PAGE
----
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One Year After Citizens United, the Corporate Court Is Still Open for Business

The Corporate Court has displayed a clear pattern of overreach and ideological bias.
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Today marks the one-year anniversary of one of the most notorious and unpopular Supreme Court decisions of recent years. Citizens United v. FEC overturned long-standing precedent and policy, unleashing a torrent of corporate money into American elections that threatens to further distort a political process that is already disproportionately beholden to the interests of powerful corporations.

But the decision in Citizens United to favor corporate interests and enhance their power came as no surprise to anyone paying attention to the increasingly transparent agenda of Chief Justice John Roberts and the conservative majority of this Court.

Alliance for Justice has been tracking this trend for some time, documenting the aggressive tactics of the Court's conservatives to reshape the law, including, as was the case in Citizens United, the deliberate reframing of the legal issues argued by the parties in order to achieve a predetermined result.

From Ledbetter v. Goodyear Tire & Rubber Co., where the Supreme Court overturned a jury's finding that Goodyear had systematically paid Lilly Ledbetter less than her male co-workers, to Exxon Shipping Co. v. Baker, which, after 20 years of litigation, had the effect of reducing a jury's punitive damages award by 90 percent for tens of thousands of victims of the Exxon Valdez oil spill, the Corporate Court has displayed a clear pattern of overreach and ideological bias. This trend of favoring big-business litigants is being put to the test again this term in a series of cases related to corporate prerogatives, many of which have broad implications for American life.

On March 29, the Court will hear Wal-Mart Stores v. Dukes, an enormous employment sex discrimination case, the outcome of which will affect hundreds of thousands of female employees of the retail giant, but will also determine the relative degree of power big business and everyday Americans have within our judicial system.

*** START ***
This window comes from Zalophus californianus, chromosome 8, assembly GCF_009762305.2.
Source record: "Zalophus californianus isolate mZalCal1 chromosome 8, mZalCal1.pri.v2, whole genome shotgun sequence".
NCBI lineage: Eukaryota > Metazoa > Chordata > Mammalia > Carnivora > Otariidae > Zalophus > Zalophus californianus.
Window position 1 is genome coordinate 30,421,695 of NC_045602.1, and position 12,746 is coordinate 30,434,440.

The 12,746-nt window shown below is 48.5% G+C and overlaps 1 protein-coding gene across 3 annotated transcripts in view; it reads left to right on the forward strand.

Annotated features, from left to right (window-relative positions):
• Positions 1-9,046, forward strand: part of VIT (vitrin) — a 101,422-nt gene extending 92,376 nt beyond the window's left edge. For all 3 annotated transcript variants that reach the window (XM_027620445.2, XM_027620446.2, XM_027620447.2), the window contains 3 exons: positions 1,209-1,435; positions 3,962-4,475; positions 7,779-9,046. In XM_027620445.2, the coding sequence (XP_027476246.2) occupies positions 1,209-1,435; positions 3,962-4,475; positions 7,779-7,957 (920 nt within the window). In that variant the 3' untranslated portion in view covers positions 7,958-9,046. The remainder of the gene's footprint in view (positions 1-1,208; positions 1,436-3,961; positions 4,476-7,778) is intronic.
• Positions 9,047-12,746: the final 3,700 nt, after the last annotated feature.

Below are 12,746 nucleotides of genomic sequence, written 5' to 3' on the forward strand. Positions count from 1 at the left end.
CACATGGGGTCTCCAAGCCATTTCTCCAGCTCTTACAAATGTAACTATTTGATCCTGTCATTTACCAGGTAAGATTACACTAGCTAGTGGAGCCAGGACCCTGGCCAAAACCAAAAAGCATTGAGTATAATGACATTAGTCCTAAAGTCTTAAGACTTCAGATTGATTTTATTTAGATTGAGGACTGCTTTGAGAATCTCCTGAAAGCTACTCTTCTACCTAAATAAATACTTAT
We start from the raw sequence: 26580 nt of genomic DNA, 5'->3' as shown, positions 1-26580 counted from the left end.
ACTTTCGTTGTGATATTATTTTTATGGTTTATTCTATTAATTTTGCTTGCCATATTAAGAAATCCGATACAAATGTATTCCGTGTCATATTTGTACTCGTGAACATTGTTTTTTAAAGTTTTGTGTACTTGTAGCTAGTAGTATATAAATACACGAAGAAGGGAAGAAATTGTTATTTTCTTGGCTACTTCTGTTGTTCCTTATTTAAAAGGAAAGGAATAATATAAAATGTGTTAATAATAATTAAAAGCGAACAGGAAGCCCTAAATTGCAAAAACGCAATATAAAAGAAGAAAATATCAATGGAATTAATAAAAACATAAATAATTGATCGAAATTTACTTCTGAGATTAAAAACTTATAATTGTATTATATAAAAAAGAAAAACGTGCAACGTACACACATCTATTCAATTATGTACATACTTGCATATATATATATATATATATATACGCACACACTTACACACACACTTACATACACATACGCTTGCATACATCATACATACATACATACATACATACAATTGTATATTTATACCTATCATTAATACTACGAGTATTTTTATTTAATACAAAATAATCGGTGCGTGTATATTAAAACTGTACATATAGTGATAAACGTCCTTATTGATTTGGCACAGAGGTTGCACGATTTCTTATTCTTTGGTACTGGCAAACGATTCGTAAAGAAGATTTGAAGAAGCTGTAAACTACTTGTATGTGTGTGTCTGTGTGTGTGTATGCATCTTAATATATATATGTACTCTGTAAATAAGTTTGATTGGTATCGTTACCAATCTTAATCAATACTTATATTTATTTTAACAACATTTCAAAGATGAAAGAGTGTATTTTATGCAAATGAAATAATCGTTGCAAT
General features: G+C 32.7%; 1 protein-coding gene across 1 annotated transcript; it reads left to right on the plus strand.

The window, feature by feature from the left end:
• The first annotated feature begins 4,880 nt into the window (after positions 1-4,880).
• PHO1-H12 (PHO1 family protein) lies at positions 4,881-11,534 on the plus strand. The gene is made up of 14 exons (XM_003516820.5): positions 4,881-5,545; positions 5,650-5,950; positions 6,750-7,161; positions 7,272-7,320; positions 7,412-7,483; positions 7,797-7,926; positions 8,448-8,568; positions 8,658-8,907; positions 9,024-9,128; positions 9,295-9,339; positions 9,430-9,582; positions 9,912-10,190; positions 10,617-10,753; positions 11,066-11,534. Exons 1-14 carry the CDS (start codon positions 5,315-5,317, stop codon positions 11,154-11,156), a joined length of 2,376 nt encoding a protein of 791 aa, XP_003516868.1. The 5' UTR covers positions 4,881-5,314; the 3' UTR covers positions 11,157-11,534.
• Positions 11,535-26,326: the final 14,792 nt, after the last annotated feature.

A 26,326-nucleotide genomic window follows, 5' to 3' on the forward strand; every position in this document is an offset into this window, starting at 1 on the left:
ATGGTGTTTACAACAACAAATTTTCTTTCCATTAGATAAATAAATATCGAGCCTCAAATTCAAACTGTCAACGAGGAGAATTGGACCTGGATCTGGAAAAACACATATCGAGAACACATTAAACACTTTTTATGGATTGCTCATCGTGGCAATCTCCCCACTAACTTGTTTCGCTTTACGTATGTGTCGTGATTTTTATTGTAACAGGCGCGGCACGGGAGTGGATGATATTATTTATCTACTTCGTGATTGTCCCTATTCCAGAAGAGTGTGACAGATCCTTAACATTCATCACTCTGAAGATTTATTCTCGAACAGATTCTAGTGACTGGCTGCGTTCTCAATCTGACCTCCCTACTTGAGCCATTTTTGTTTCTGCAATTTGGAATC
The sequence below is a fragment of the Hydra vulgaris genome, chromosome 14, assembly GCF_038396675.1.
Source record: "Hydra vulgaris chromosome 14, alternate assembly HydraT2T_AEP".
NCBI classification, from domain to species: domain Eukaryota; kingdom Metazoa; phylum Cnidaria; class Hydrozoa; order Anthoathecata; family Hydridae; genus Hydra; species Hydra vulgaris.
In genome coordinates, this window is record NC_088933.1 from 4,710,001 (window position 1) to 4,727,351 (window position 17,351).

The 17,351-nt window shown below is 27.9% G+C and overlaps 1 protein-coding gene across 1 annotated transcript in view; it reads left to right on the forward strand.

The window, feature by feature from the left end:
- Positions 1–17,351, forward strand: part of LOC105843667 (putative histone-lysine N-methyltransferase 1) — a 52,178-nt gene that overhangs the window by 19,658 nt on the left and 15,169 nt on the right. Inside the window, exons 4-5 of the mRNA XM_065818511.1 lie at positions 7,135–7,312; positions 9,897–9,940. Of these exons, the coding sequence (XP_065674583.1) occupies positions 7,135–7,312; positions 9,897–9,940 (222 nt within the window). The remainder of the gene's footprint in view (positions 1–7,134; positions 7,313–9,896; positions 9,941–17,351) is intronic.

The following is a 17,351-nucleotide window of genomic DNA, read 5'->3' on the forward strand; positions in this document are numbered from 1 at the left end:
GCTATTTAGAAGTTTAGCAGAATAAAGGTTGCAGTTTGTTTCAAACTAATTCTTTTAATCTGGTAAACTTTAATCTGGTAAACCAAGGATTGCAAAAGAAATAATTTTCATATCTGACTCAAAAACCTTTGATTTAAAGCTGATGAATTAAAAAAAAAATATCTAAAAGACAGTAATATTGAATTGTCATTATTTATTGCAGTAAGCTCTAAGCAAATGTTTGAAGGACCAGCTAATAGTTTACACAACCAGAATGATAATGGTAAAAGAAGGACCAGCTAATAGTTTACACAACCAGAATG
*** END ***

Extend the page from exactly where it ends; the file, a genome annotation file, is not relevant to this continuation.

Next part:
The Wal-Mart case began as a lawsuit by a former "greeter" named Betty Dukes who felt the company consistently paid her and other female employees less than men, funneled them into lower paying jobs, and denied them the same access to promotions. Ms. Dukes and the other women who eventually joined her lawsuit argue that the class suing Wal-Mart should consist of all the female employees who have long faced ingrained, systematic discrimination throughout the 3,400-store chain, a number that could range between 500,000 and 1.5 million individuals. That would make this the biggest--and potentially most expensive--discrimination case in history.

The company has asked the Supreme Court to throw the case out based on its belief that the class is too big, that there are too many different kinds of people affected, and that each act of alleged bias is a separate issue and can't be lumped together with others. Ominously, the Roberts court asked that the parties to the lawsuit be prepared to argue about whether the class itself is properly constituted. This court has often expanded the issues being argued beyond those a particular case calls for, almost always with the goal of advancing a conservative philosophy and protecting corporate interests.

The fight in the court isn't over the discrimination claim itself, it's over who can sue Wal-Mart, or any corporation, and how they must do it. The use of class-actions as a means to combat broad-scale discriminatory behavior hangs in the balance.

Significantly, this case has a great deal in common with the recently argued arbitration case, AT&T Mobility v. Concepcion, which was about the ability of groups of victims--in that case, exploited consumers--to band together to combat corporate abuse. Both the AT&T Mobility and Wal-Mart Stores disputes are rooted in the same question: Must the battle against corporate malfeasance be waged either individually or in small groups, where the corporation has the obvious advantage, or can everyday Americans employ the power of numbers (and pooled resources) to fight back on more level ground in the courts?

A third case to watch is American Electric Power Co., Inc. v. Connecticut, which will help determine whether federal law allows states and private parties to sue utility companies to force them to cap global warming emissions. It's a case that pits a group of utilities that together are the largest emitters of greenhouse gasses in the United States against eight states, the City of New York, and three private land trusts, which have banded together to argue that emissions constitute a public nuisance and must be controlled. If the Supreme Court sides with the polluters, it will significantly hamper the ability of citizens to hold corporations responsible for their contributions to global warming.

Although these cases, and several others on this term's docket, deal with different areas of the law, they really at their core are about the same thing: legal and economic power and who has it.

By the time these three cases are decided later this year we'll know better whether the unmistakable trend toward consolidating power in the hands of big corporations, and limiting access to legal remedies for everyday Americans, will continue. Given the transparent eagerness with which the conservative bloc of the Court took these cases, we fear the Corporate Court is still open for business.

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Click here for detailed and continually updated information on the Corporate Court and the key cases being heard this term. For a PDF summary of pending cases, click here.

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